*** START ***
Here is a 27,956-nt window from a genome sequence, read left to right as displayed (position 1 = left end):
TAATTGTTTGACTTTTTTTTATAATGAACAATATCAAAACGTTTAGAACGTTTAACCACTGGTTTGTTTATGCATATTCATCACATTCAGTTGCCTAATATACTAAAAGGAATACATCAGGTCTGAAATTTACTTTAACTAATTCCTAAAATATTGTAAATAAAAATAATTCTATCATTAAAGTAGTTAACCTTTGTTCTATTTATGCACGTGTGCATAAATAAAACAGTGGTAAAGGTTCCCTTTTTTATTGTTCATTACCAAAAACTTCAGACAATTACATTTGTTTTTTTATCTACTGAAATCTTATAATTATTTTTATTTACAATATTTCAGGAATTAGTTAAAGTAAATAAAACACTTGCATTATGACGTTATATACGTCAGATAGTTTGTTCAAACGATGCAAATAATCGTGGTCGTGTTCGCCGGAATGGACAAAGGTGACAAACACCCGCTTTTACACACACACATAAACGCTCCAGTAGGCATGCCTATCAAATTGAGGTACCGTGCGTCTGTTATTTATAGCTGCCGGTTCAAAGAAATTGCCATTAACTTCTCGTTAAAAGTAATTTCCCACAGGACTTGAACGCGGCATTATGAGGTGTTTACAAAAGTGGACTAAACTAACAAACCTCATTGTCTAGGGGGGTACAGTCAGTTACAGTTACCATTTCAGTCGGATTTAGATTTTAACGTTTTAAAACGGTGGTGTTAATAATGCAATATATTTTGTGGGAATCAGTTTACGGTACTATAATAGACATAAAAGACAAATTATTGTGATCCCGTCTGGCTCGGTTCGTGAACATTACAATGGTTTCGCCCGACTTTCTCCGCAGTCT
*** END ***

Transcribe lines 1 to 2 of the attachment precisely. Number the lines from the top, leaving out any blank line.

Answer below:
Here is a 27,956-nt window from a genome sequence, read left to right as displayed (position 1 = left end):
TAATTGTTTGACTTTTTTTTATAATGAACAATATCAAAACGTTTAGAACGTTTAACCACTGGTTTGTTTATGCATATTCATCACATTCAGTTGCCTAATATACTAAAAGGAATACATCAGGTCTGAAATTTACTTTAACTAATTCCTAAAATATTGTAAATAAAAATAATTCTATCATTAAAGTAGTTAACCTTTGTTCTATTTATGCACGTGTGCATAAATAAAACAGTGGTAAAGGTTCCCTTTTTTATTGTTCATTACCAAAAACTTCAGACAATTACATTTGTTTTTTTATCTACTGAAATCTTATAATTATTTTTATTTACAATATTTCAGGAATTAGTTAAAGTAAATAAAACACTTGCATTATGACGTTATATACGTCAGATAGTTTGTTCAAACGATGCAAATAATCGTGGTCGTGTTCGCCGGAATGGACAAAGGTGACAAACACCCGCTTTTACACACACACATAAACGCTCCAGTAGGCATGCCTATCAAATTGAGGTACCGTGCGTCTGTTATTTATAGCTGCCGGTTCAAAGAAATTGCCATTAACTTCTCGTTAAAAGTAATTTCCCACAGGACTTGAACGCGGCATTATGAGGTGTTTACAAAAGTGGACTAAACTAACAAACCTCATTGTCTAGGGGGGTACAGTCAGTTACAGTTACCATTTCAGTCGGATTTAGATTTTAACGTTTTAAAACGGTGGTGTTAATAATGCAATATATTTTGTGGGAATCAGTTTACGGTACTATAATAGACATAAAAGACAAATTATTGTGATCCCGTCTGGCTCGGTTCGTGAACATTACAATGGTTTCGCCCGACTTTCTCCGCAGTCT